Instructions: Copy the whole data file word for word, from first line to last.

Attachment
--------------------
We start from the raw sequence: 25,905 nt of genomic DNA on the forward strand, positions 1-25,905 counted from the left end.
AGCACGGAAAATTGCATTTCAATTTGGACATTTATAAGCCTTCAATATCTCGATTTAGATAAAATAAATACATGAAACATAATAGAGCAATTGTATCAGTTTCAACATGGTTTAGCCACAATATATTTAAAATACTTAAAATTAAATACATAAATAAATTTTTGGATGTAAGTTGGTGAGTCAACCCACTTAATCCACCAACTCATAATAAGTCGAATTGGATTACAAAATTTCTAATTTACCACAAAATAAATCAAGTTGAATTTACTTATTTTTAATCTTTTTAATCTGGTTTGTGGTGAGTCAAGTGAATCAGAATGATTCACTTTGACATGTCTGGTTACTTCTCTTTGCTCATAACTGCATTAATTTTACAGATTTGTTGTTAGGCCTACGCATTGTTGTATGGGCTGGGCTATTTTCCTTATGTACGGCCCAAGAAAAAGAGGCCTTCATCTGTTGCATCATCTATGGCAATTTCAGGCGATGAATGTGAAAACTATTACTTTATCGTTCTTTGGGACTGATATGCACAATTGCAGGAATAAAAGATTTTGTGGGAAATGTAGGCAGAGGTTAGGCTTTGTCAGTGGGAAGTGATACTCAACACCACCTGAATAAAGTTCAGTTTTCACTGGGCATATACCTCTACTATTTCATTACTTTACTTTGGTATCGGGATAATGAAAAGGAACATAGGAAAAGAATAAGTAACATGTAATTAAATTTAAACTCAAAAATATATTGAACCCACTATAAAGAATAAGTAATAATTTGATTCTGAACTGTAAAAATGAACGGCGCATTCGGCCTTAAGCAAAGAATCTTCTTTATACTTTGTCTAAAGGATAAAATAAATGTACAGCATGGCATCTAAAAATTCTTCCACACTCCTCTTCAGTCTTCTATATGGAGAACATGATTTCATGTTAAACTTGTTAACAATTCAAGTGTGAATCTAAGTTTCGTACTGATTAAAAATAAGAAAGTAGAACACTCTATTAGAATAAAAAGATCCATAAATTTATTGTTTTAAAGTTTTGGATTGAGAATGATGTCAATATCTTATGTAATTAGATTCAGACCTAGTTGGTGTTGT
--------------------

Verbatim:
We start from the raw sequence: 25,905 nt of genomic DNA on the forward strand, positions 1-25,905 counted from the left end.
AGCACGGAAAATTGCATTTCAATTTGGACATTTATAAGCCTTCAATATCTCGATTTAGATAAAATAAATACATGAAACATAATAGAGCAATTGTATCAGTTTCAACATGGTTTAGCCACAATATATTTAAAATACTTAAAATTAAATACATAAATAAATTTTTGGATGTAAGTTGGTGAGTCAACCCACTTAATCCACCAACTCATAATAAGTCGAATTGGATTACAAAATTTCTAATTTACCACAAAATAAATCAAGTTGAATTTACTTATTTTTAATCTTTTTAATCTGGTTTGTGGTGAGTCAAGTGAATCAGAATGATTCACTTTGACATGTCTGGTTACTTCTCTTTGCTCATAACTGCATTAATTTTACAGATTTGTTGTTAGGCCTACGCATTGTTGTATGGGCTGGGCTATTTTCCTTATGTACGGCCCAAGAAAAAGAGGCCTTCATCTGTTGCATCATCTATGGCAATTTCAGGCGATGAATGTGAAAACTATTACTTTATCGTTCTTTGGGACTGATATGCACAATTGCAGGAATAAAAGATTTTGTGGGAAATGTAGGCAGAGGTTAGGCTTTGTCAGTGGGAAGTGATACTCAACACCACCTGAATAAAGTTCAGTTTTCACTGGGCATATACCTCTACTATTTCATTACTTTACTTTGGTATCGGGATAATGAAAAGGAACATAGGAAAAGAATAAGTAACATGTAATTAAATTTAAACTCAAAAATATATTGAACCCACTATAAAGAATAAGTAATAATTTGATTCTGAACTGTAAAAATGAACGGCGCATTCGGCCTTAAGCAAAGAATCTTCTTTATACTTTGTCTAAAGGATAAAATAAATGTACAGCATGGCATCTAAAAATTCTTCCACACTCCTCTTCAGTCTTCTATATGGAGAACATGATTTCATGTTAAACTTGTTAACAATTCAAGTGTGAATCTAAGTTTCGTACTGATTAAAAATAAGAAAGTAGAACACTCTATTAGAATAAAAAGATCCATAAATTTATTGTTTTAAAGTTTTGGATTGAGAATGATGTCAATATCTTATGTAATTAGATTCAGACCTAGTTGGTGTTGT